What Office Jargon Actually Means

Don’t forget to loop me on this one.

1. If you work in an office, you’ve probably received an email that looks kinda like this:

(this is an extreme and made up example, obviously, but not THAT far from reality!)

2. And it probably made you feel kind of like…

3. Luckily, we can offer some assistance. Here are some easy to comprehend definitions for the most common business-speak:

“Best practices” = Rules.

“Check in” = Just making sure you have a pulse.

“Circle the wagons” = Have a meeting where approximately half of the attendees don’t care about this issue and will be looking at the internet while you’re talking.

“Chat” = An unnatural and formal conversation wearing a fun and informal costume.

“Core competencies” = The stuff executives are good at (usually “networking,” see below).

“Double down” = Work overtime.

“Ducks in a row” = shit together.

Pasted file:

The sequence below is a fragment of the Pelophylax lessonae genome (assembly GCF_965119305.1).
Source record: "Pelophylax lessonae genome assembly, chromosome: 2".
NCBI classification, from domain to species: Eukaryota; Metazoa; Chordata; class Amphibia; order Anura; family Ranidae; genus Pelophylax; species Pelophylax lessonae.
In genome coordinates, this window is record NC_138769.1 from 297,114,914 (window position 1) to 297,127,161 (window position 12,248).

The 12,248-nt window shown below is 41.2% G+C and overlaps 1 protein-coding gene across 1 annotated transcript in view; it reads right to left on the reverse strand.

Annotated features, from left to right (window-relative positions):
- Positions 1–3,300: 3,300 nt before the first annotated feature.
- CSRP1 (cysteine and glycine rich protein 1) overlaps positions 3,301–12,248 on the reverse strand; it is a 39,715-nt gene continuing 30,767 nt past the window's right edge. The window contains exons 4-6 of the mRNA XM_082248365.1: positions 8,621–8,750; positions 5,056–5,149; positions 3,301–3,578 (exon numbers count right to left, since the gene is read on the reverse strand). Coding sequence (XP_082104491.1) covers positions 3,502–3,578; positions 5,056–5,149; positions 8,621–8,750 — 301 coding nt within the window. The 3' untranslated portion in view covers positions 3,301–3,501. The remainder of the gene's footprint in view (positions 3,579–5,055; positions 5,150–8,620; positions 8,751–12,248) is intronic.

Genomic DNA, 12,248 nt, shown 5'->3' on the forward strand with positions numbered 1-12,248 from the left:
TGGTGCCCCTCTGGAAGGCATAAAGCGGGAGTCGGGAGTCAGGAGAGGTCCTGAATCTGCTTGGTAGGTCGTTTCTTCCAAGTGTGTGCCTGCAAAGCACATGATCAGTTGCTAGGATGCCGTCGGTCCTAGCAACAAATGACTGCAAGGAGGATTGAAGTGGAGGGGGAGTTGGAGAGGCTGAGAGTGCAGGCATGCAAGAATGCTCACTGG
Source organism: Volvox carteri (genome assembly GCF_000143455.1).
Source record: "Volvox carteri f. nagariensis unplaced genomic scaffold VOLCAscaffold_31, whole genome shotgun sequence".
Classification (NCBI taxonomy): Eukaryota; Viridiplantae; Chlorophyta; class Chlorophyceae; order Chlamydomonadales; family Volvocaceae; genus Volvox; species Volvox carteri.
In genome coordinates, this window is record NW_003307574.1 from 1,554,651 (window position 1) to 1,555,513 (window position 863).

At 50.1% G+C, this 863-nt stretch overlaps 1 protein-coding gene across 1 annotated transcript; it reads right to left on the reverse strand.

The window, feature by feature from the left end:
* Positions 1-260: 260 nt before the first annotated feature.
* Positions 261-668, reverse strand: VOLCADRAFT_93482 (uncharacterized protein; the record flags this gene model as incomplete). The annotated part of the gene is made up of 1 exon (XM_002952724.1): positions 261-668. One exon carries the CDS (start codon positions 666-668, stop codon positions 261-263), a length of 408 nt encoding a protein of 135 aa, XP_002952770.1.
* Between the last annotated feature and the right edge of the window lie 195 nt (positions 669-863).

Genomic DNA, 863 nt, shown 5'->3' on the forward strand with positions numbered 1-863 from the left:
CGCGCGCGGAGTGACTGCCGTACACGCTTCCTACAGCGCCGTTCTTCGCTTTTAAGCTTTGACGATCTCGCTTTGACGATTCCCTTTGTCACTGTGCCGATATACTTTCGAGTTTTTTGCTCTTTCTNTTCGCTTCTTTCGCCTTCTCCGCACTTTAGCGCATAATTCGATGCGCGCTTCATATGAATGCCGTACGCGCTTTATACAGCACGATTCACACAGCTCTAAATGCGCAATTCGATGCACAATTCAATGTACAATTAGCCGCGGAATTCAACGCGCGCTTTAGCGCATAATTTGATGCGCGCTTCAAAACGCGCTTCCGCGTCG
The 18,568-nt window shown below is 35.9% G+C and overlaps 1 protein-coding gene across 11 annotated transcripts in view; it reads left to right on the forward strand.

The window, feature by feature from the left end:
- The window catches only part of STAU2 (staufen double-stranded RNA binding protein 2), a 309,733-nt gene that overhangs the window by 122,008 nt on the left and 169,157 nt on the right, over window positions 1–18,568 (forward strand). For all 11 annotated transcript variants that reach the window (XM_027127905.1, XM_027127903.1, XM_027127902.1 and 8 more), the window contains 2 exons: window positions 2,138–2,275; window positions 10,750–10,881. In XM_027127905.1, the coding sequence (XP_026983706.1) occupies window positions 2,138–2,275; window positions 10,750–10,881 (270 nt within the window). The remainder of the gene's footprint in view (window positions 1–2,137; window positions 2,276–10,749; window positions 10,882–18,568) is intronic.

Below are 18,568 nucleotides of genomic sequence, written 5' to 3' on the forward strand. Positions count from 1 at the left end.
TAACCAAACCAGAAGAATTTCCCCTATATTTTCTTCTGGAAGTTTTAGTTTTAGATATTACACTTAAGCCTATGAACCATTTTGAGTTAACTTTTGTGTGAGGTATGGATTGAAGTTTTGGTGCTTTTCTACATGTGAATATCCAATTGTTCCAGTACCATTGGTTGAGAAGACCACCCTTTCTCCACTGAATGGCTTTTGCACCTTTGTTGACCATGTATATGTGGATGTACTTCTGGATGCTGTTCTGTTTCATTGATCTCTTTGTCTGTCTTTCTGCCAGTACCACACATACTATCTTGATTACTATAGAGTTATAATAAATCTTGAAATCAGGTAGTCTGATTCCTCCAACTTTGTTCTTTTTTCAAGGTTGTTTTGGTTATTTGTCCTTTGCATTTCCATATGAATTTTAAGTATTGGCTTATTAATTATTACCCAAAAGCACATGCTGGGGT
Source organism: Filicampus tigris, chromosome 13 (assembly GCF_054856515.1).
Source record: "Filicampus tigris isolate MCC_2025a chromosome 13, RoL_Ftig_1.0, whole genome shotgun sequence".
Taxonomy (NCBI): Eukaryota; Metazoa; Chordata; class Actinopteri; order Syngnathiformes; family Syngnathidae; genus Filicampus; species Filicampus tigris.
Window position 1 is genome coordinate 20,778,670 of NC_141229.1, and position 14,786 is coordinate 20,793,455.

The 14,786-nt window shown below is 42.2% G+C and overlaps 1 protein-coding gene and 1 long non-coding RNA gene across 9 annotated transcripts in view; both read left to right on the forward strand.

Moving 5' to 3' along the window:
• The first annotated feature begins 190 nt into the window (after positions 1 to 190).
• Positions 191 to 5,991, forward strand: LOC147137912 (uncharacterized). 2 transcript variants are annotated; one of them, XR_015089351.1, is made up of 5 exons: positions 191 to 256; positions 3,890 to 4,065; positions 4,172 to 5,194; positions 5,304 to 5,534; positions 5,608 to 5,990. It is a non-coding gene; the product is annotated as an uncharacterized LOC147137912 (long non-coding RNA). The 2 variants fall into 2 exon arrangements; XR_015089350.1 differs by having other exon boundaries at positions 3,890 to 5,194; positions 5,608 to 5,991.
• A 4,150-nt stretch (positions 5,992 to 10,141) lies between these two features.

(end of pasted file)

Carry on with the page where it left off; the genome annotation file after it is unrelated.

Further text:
“For future reference” = for me to archive in gmail and not be able to find later.

“Leverage” = Take advantage.

“Loop me” = I am insecure about my position and I need to be needlessly included in as many things as possible.

“Move the needle” = Actually accomplish something, ANYTHING, please.

“Networking” = Like partying, but for work.

“No brainer” = Since you haven’t already done or thought about this, you’re already in trouble.

“Reach out” = Send an email.

“Run the numbers” = ask someone who understands this.

“Shoot me an email” = You better fucking send an email about this as SOON as it’s done or I’m putting you back on my secret list.

“Table this” = Never speak of this again.

“Thanks in advance!” = I hate you.

“Touching base” = You didn’t respond to my last three emails, where the fuck are you?

“Use case” = I don’t really think your idea makes any sense but maybe you can explain an actual real world application of it that will mean something.

“Value add” = a secret sign to make sure as many people as possible know exactly what good things you’ve done and what you bring to the company, because they haven’t been paying attention.

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